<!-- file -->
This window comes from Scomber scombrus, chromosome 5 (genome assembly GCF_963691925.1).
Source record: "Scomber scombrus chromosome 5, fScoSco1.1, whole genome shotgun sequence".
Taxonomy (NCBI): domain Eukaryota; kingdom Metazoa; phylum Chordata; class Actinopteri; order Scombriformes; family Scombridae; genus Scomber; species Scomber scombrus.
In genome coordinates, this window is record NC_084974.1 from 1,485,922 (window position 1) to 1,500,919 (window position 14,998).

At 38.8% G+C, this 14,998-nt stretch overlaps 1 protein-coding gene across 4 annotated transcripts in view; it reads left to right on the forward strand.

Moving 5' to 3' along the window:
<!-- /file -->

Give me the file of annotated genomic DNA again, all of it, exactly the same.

This window comes from Scomber scombrus, chromosome 5 (genome assembly GCF_963691925.1).
Source record: "Scomber scombrus chromosome 5, fScoSco1.1, whole genome shotgun sequence".
Taxonomy (NCBI): domain Eukaryota; kingdom Metazoa; phylum Chordata; class Actinopteri; order Scombriformes; family Scombridae; genus Scomber; species Scomber scombrus.
In genome coordinates, this window is record NC_084974.1 from 1,485,922 (window position 1) to 1,500,919 (window position 14,998).

At 38.8% G+C, this 14,998-nt stretch overlaps 1 protein-coding gene across 4 annotated transcripts in view; it reads left to right on the forward strand.

Moving 5' to 3' along the window: